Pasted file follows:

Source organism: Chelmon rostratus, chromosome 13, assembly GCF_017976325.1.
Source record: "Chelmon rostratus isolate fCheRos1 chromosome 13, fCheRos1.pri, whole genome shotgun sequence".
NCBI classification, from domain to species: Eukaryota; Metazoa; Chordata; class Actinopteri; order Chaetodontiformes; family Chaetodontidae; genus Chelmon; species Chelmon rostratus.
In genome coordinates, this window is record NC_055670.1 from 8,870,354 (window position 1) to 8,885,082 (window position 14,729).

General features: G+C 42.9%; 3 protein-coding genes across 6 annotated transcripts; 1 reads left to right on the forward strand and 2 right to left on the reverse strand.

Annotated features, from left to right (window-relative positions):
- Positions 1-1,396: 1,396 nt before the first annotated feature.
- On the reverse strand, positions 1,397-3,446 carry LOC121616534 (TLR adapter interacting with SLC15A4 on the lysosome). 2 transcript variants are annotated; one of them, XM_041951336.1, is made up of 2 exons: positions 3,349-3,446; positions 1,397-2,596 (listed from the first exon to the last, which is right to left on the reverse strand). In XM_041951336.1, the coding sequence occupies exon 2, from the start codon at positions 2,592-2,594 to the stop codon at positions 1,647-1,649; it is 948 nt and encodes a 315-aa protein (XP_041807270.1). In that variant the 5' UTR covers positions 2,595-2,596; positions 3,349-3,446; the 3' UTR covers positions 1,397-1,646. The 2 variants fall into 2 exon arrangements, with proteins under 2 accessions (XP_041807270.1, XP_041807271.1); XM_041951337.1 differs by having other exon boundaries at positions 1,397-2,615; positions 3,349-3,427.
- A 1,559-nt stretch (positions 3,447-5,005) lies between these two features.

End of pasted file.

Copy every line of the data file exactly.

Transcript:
Source organism: Chelmon rostratus, chromosome 13, assembly GCF_017976325.1.
Source record: "Chelmon rostratus isolate fCheRos1 chromosome 13, fCheRos1.pri, whole genome shotgun sequence".
NCBI classification, from domain to species: Eukaryota; Metazoa; Chordata; class Actinopteri; order Chaetodontiformes; family Chaetodontidae; genus Chelmon; species Chelmon rostratus.
In genome coordinates, this window is record NC_055670.1 from 8,870,354 (window position 1) to 8,885,082 (window position 14,729).

General features: G+C 42.9%; 3 protein-coding genes across 6 annotated transcripts; 1 reads left to right on the forward strand and 2 right to left on the reverse strand.

Annotated features, from left to right (window-relative positions):
- Positions 1-1,396: 1,396 nt before the first annotated feature.
- On the reverse strand, positions 1,397-3,446 carry LOC121616534 (TLR adapter interacting with SLC15A4 on the lysosome). 2 transcript variants are annotated; one of them, XM_041951336.1, is made up of 2 exons: positions 3,349-3,446; positions 1,397-2,596 (listed from the first exon to the last, which is right to left on the reverse strand). In XM_041951336.1, the coding sequence occupies exon 2, from the start codon at positions 2,592-2,594 to the stop codon at positions 1,647-1,649; it is 948 nt and encodes a 315-aa protein (XP_041807270.1). In that variant the 5' UTR covers positions 2,595-2,596; positions 3,349-3,446; the 3' UTR covers positions 1,397-1,646. The 2 variants fall into 2 exon arrangements, with proteins under 2 accessions (XP_041807270.1, XP_041807271.1); XM_041951337.1 differs by having other exon boundaries at positions 1,397-2,615; positions 3,349-3,427.
- A 1,559-nt stretch (positions 3,447-5,005) lies between these two features.